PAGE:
Recommendation: He is due for reassessment of the CIWA score in our treatment room. He has an order for as-needed diazepam for a CIWA score of 8 or greater, so he may need that soon. He is supposed to go to group therapy today and to an Alcoholics Anonymous meeting. He is going to be evaluated by a psychiatrist later today.

 

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LI NA CHEN PART 2

  1. Document findings related to the screening of Mrs. Chen with the Hamilton Rating Scale for Depression.
  2. Document the assessment finding related to Mrs. Chen’s suicidality at discharge.
  3. Document the results of Mrs. Chen’s mental status examination at discharge.
  4. Identify and document key educational needs for Mrs. Chen and the family.
  5. Document medication reconciliation.
  6. Document patient education regarding medications and follow-up appointments.
  7. Document the aftercare plan and the emergency plan for Mrs. Chen when at home.
  8. Document and identify positive coping skills taught to Mrs. Chen.
  9. Identify strengths of Mrs. Chen and the family.

ANSWER

1 Document findings related to the screening of Mrs. Chen with the Hamilton Rating Scale for Depression.

She scored a 23 on the depression scale, which indicates mild depression

  1. Document the assessment finding related to Mrs. Chen’s suicidality at discharge.

She denies any thoughts of harming self at discharge, and is cooperative to the treatment regimen, and shows understanding of her medications and side effects

  1. Document the results of Mrs. Chen’s mental status examination at discharge.

She is oriented to person, place, and time. She denies thoughts of harming self or others. Pt feels depressed, claims losing interest in activities she once enjoyed. Pt verbalized wanting to get better

  1. Identify and document key educational needs for Mrs. Chen and the family.

-Community-based support groups

-Importance of follow-up care

-Medication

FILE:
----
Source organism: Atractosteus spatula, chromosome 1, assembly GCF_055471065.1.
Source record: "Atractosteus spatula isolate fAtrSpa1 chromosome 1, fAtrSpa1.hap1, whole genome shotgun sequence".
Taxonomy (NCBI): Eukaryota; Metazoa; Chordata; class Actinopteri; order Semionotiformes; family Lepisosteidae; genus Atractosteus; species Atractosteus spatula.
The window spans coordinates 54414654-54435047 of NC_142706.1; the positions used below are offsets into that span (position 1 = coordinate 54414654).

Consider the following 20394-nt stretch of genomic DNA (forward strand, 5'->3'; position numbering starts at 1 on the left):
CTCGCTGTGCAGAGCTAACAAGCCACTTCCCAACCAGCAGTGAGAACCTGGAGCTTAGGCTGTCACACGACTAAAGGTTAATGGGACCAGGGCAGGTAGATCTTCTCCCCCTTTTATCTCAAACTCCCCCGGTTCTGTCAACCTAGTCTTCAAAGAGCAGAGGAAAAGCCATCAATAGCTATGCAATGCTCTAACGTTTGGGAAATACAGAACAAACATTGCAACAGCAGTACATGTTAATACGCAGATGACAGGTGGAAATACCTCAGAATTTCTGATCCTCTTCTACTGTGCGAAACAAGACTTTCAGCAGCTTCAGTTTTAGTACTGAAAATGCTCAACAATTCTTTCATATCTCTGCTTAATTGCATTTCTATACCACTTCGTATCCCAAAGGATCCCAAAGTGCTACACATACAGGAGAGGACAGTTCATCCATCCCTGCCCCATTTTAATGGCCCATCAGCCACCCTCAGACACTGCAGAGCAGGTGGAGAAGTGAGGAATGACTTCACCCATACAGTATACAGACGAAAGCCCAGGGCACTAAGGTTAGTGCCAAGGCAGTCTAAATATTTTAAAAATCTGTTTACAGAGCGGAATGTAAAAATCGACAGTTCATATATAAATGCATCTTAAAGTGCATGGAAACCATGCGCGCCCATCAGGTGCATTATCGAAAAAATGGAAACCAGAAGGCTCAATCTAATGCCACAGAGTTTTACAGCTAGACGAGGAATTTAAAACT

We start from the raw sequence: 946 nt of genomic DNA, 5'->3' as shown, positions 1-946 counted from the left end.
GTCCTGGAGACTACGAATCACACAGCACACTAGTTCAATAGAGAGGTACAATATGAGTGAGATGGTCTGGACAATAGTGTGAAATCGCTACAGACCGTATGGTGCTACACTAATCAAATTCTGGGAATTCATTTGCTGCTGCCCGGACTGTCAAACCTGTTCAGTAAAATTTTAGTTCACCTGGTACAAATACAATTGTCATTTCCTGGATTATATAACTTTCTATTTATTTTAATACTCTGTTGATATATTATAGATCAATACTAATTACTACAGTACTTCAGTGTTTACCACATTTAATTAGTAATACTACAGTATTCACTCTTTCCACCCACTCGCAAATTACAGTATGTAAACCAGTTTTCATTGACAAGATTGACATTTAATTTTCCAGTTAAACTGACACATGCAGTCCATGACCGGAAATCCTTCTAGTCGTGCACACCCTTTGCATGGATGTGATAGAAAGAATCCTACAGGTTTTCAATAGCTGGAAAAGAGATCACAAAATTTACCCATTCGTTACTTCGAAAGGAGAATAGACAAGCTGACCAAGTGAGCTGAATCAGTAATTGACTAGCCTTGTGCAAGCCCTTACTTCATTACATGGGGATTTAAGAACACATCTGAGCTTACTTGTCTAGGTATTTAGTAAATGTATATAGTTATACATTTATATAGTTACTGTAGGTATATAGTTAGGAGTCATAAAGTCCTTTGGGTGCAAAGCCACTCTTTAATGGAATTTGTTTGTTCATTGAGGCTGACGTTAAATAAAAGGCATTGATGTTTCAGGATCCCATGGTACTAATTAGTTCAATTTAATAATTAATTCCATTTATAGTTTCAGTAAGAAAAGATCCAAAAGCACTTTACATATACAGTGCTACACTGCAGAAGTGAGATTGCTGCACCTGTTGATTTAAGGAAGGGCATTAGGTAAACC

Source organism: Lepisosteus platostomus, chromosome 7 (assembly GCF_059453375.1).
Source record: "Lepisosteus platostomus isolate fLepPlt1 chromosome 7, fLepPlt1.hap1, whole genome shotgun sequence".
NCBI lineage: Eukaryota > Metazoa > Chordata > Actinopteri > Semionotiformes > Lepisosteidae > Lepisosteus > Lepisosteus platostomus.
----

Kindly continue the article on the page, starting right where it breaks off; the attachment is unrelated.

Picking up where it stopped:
-Signs of depression relapse

-Partial hospitalization program

-Sleep interventions

  1. Document medication reconciliation.

I performed medication reconciliation. Medication reconciliation is a crucial tool for maintaining patient safety and preventing adverse drug events. Reconciling medication discrepancies and updating a patient’s medication list improves patient safety by preventing adverse drug events such as drug-drug interactions and other medication errors.

  1. Document patient education regarding medications and follow-up appointments.

Ibuprofen (600 mg)

Patients should take ibuprofen with a full glass of water and to remain in an upright position for 15– 30 min after administration.  Patient should take medication as directed. Take missed doses as soon as remembered but not if almost time for next dose. Do not double doses. It may cause drowsiness or dizziness. Advice patient to avoid driving or other activities requiring alertness until response to medication is known.

Acetaminophen (500 mg)

Patient should take medication exactly as directed and not to take more than the recommended amount. Patient should discontinue acetaminophen and notify health care professional if rash occurs.

Encourage the patient and family to explore organizations that offer education and support, such as the National Alliance on Mental Illness.lt;/p>

  1. Document the aftercare plan and the emergency plan for Mrs. Chen when at home.

Partial hospitalization offers structure, education, and continuity over a longer period of time to assist patients to further develop their coping skills as they reintegrate into everyday life. A partial hospitalization program provides more intensive treatment than is usually possible outside an inpatient mental health unit, generally 5 days per week over 6 hours (e.g., 9 am to 3 pm). These programs make use of cognitive behavioral therapies to promote healthy living and help clients manage their symptoms and develop better coping skills.

  1. Document and identify positive coping skills taught to Mrs. Chen.

It is important to discuss with the patient and the family not only stress management techniques but also triggers for behaviors or feelings that could easily set off the cascade of at-risk behaviors. Successful use of positive problem-solving can reinforce coping strategies and facilitate the patient’s confidence in his or her coping skills. Encourage the patient and family to explore organizations that offer education and support, such as the National Alliance on Mental Illness.

  1. Identify strengths of Mrs. Chen and the family.

Their strength is their ability to use positive coping skills.